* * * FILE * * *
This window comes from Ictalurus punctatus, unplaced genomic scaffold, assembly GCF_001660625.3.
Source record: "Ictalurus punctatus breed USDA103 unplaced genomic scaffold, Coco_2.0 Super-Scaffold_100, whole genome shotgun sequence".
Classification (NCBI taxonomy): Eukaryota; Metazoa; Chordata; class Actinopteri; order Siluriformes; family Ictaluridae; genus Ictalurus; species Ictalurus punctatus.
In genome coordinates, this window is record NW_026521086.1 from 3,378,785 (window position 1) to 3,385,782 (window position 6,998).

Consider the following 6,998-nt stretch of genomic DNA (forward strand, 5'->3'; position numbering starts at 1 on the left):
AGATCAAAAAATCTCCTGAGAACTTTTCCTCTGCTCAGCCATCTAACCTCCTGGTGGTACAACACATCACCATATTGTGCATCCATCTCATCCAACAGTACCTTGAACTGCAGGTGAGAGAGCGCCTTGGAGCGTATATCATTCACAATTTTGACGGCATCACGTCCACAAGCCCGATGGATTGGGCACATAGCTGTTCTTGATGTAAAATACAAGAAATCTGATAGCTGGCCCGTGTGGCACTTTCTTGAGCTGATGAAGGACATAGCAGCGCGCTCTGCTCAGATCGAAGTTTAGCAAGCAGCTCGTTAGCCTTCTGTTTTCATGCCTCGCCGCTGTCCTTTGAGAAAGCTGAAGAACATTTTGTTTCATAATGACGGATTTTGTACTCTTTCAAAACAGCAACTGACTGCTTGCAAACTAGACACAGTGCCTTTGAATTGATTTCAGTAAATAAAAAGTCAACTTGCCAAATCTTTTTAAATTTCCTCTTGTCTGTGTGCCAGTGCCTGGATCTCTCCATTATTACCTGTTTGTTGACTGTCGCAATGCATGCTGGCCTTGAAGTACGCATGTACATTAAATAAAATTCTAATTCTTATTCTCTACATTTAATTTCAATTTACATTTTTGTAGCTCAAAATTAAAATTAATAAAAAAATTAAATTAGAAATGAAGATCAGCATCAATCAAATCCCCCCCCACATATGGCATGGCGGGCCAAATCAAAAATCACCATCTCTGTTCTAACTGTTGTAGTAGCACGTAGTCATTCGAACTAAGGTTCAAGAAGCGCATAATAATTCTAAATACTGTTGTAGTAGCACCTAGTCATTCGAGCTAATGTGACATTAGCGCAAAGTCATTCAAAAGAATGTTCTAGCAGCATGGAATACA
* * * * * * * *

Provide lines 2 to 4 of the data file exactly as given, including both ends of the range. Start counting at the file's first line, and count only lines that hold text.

Source record: "Ictalurus punctatus breed USDA103 unplaced genomic scaffold, Coco_2.0 Super-Scaffold_100, whole genome shotgun sequence".
Classification (NCBI taxonomy): Eukaryota; Metazoa; Chordata; class Actinopteri; order Siluriformes; family Ictaluridae; genus Ictalurus; species Ictalurus punctatus.
In genome coordinates, this window is record NW_026521086.1 from 3,378,785 (window position 1) to 3,385,782 (window position 6,998).